Palaeontologists discovered the thickest ichthyosaur tooth found to date and now hope that there could be more fossils hidden beneath the glaciers.
Fossils of some of the largest creatures to swim Earth’s ancient oceans were found around 2,800 metres above sea level, high in the Swiss Alps.
According to a newly published study, the fossils come from three different ichthyosaurs that lived about 205m years ago.
The first ichthyosaurs existed around 250m years ago during the early Triassic period. Before these marine reptiles went extinct around 200m years ago, they had evolved into gigantic forms that rival today’s sperm whales, reaching estimated lengths of 20 metres and weights of 80 tonnes.
The discovered fossils were first recovered Dr Heinz Furrer of the University of Zurich with students between 1976 and 1990 during geological mapping in the Kössen Formation.
The researchers believe that the rock layers with these fossils would have covered the seafloor 200m years ago. But the folding of the Alps caused the rocks to reach a much higher altitude over time.
“Maybe there are more rests of the giant sea creatures hidden beneath the glaciers,” lead author of the study Dr Martin Sander said.
Sander noted that these prehistoric creatures have left very few fossil remains, the reason for which remains “a great mystery to this day”.
“It amounts to a major embarrassment for palaeontology that we know so little about these giant ichthyosaurs despite the extraordinary size of their fossils,” Sander added. “We hope to rise to this challenge and find new and better fossils soon.”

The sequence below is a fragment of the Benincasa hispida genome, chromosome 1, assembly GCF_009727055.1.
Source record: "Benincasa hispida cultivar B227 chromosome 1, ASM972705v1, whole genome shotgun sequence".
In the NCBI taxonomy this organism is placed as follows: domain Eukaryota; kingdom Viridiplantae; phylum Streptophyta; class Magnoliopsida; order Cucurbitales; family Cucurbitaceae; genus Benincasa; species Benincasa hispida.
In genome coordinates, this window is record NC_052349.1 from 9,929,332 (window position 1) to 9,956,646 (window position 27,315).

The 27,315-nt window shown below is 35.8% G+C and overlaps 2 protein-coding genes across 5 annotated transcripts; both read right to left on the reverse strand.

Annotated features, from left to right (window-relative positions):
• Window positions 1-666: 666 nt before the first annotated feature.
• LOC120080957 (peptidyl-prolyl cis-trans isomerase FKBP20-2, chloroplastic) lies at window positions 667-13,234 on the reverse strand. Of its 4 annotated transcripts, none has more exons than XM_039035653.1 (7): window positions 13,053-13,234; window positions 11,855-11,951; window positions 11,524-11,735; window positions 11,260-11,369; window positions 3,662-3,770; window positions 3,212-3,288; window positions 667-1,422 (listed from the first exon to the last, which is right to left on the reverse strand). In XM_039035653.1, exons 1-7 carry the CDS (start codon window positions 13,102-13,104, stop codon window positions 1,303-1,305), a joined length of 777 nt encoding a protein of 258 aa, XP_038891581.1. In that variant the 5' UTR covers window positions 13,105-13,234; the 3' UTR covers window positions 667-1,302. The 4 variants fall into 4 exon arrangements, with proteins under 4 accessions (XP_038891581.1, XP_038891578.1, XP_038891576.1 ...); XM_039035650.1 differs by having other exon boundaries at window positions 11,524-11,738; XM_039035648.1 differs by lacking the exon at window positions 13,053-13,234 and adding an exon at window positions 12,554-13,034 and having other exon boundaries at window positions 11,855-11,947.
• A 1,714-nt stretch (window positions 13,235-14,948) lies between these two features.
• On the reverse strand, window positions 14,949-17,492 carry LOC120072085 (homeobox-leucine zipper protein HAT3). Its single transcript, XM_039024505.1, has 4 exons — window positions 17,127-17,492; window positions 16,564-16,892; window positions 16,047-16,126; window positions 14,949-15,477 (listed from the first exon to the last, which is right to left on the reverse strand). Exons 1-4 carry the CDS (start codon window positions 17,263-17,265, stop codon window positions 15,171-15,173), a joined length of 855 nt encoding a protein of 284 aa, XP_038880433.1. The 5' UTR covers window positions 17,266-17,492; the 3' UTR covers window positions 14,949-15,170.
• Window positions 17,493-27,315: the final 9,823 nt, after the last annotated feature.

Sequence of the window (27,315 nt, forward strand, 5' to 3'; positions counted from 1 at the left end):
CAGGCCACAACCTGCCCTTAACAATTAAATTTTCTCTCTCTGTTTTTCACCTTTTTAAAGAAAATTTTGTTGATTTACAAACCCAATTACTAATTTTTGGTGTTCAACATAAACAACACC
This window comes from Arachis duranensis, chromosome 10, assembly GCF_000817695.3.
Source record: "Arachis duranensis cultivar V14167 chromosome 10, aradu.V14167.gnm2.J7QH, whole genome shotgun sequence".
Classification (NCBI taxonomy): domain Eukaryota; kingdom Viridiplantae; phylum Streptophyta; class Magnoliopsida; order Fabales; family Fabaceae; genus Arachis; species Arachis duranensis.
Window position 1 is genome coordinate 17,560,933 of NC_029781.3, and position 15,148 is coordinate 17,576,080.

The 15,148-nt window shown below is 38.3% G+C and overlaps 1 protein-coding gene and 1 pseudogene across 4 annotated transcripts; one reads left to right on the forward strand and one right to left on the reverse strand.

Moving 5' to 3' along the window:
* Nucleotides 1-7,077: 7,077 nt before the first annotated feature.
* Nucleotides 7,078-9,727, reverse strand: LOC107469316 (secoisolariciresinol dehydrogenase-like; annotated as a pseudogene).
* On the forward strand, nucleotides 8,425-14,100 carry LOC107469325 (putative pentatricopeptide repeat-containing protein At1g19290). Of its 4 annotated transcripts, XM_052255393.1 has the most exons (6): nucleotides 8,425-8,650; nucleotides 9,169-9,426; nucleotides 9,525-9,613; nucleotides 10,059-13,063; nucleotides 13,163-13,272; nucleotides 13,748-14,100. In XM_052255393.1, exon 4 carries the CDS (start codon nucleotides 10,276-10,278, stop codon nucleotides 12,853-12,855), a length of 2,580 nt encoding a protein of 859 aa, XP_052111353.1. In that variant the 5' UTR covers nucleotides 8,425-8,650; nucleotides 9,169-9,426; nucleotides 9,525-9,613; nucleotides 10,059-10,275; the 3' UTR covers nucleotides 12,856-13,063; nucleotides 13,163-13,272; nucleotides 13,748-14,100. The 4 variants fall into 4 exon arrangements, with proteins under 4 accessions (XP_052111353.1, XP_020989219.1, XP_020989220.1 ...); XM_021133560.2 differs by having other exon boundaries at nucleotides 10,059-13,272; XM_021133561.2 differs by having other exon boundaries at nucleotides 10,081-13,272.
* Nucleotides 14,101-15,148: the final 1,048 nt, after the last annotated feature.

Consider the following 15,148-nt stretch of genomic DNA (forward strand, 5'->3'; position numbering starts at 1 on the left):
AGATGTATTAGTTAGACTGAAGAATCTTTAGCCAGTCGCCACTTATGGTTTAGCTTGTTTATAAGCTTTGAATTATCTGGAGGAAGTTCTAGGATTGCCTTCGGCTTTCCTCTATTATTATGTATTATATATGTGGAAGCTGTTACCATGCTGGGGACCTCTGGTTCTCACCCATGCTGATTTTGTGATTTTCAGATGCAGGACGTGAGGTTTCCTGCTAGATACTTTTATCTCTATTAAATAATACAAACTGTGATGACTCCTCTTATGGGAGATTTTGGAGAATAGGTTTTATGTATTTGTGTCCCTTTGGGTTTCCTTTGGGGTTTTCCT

The largest ichthyosaur tooth discovered
The findings include rib and vertebrae fossils from two ichthyosaurs, which suggests these two individuals were roughly 20 and 15 metres in size respectively.
The other “particularly exciting” fossil that was discovered was a tooth, which Sander said is “huge by ichthyosaur standards”.
“Its root was 60mm in diameter – the largest specimen still in a complete skull to date was 20mm and came from an ichthyosaur that was nearly 18 meters long,” he added.
The size of the tooth raises the possibility that it could come from the longest ichthyosaur discovered to date.
However, the team explained that it is unlikely the reptiles could have grown much larger than 20 metres, as research suggests that extreme gigantism is not compatible with a predatory lifestyle.
“It is hard to say if the tooth is from a large ichthyosaur with giant teeth or from a giant ichthyosaur with average-sized teeth,” Sander said.
The study was conducted by the Institute of Geosciences and the Institute of Anatomy at the University of Bonn, along with the Paleontological Institute and Museum of the University of Zurich.
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